The new detections of ROD are the same strain of fungal pathogen that was detected in the trees at Moloa’a — the less virulent of the two species, Ceratocystis huliohia.

After that May detection of ROD in Moloa’a, research partners started an effort to locate any more trees with the fungus and to understand the disease itself.

“We are finding trees with ROD now because we are searching for them,” said Sheri S. Mann, Kauai branch manager for the DLNR Division of Forestry and Wildlife.

Detecting ROD on Kauai brought that search to the island, and teams conducted aerial drone flights and helicopter surveys using digital mobile sketch mapping and identified 22 areas on Kauai on state and private lands with ohia trees showing symptoms consistent with the disease.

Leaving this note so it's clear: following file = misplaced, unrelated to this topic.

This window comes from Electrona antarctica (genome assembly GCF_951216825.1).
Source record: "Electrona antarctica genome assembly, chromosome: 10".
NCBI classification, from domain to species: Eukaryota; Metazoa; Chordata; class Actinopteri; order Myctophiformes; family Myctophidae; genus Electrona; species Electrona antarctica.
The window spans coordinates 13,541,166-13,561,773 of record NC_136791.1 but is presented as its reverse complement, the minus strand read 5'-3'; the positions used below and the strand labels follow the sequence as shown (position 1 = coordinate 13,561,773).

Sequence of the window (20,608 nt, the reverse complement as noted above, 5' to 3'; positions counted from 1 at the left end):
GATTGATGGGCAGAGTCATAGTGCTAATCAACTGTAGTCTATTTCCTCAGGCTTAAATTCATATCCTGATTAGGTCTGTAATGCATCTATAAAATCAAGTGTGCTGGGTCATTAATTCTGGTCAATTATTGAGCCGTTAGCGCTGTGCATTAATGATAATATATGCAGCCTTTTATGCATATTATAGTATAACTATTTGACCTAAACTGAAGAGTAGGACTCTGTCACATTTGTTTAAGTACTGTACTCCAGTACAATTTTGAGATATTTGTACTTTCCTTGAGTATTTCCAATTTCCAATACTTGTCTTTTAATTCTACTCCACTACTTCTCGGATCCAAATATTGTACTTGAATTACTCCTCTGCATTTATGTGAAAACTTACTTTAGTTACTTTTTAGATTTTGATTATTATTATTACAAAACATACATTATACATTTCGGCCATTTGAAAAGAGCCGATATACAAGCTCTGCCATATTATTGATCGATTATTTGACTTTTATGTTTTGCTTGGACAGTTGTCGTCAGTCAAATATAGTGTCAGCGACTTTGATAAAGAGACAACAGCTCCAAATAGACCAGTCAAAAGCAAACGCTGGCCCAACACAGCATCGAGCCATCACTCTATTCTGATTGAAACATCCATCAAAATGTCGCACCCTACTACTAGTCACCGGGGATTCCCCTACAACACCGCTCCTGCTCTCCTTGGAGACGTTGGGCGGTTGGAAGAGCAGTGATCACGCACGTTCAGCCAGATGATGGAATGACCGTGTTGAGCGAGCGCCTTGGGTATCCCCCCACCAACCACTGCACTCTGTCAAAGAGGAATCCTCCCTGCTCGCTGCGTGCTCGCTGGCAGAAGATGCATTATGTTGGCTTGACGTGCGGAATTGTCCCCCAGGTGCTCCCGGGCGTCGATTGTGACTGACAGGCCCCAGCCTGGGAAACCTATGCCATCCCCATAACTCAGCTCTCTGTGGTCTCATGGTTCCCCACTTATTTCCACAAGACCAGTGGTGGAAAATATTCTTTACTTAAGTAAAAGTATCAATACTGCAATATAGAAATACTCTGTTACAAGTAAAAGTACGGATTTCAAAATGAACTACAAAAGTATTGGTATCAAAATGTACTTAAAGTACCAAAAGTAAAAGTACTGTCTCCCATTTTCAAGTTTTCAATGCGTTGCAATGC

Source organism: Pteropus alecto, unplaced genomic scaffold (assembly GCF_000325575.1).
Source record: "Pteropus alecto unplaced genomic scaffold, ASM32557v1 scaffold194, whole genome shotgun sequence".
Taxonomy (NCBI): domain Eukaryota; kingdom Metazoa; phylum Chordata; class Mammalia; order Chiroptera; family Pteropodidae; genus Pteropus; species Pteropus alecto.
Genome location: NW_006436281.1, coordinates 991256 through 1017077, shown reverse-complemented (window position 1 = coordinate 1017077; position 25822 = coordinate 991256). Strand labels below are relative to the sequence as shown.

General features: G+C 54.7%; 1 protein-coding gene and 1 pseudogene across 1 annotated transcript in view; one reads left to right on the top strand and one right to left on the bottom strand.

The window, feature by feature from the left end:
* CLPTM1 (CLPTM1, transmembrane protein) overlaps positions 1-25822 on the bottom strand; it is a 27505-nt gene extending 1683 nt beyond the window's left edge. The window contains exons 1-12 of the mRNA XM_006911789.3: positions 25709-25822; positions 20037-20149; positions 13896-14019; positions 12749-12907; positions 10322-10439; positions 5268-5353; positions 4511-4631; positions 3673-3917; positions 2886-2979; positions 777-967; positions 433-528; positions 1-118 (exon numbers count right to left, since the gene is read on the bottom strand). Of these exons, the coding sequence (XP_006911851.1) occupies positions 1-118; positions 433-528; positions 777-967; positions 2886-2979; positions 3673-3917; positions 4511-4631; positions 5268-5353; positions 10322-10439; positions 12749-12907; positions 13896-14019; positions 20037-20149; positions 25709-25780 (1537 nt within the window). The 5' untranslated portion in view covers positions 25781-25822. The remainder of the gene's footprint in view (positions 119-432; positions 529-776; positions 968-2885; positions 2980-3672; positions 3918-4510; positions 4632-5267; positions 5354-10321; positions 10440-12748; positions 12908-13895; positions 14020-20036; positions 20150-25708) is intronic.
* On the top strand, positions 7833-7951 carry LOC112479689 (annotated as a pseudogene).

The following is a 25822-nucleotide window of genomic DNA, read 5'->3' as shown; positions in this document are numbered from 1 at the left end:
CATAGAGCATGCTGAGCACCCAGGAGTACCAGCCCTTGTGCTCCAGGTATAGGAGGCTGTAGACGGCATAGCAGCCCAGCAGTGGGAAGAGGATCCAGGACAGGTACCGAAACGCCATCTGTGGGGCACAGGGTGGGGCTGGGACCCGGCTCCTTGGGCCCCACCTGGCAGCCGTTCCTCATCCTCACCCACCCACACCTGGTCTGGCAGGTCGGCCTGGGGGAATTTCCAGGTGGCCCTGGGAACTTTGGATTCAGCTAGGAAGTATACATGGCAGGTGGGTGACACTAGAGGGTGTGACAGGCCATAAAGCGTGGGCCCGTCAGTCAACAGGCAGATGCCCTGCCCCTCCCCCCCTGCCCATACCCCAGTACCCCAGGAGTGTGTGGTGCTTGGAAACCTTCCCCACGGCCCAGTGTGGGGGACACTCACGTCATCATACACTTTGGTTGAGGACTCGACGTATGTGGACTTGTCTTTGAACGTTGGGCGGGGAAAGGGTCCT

So far in 2018, 76 samples from Kauai have been collected and submitted for lab testing, with more being added every day, according to Tiffani Keanini, project manager of Kauai Invasive Species Committee.

And the collaboration has been quick between agencies like the Department of Land and Natural Resources, KISC, The Nature Conservancy, National Tropical Botanical Garden, Kauai Watershed Alliance, and the University of Hawaii.

“After recent detection we have been working together with this amazing slew of partners to identify what areas need to be sampled because they have highly suspect trees,” Keanini said.

Since ROD was identified on Hawaii Island more than four years ago, it has affected more than 135,000 acres of ohia forest.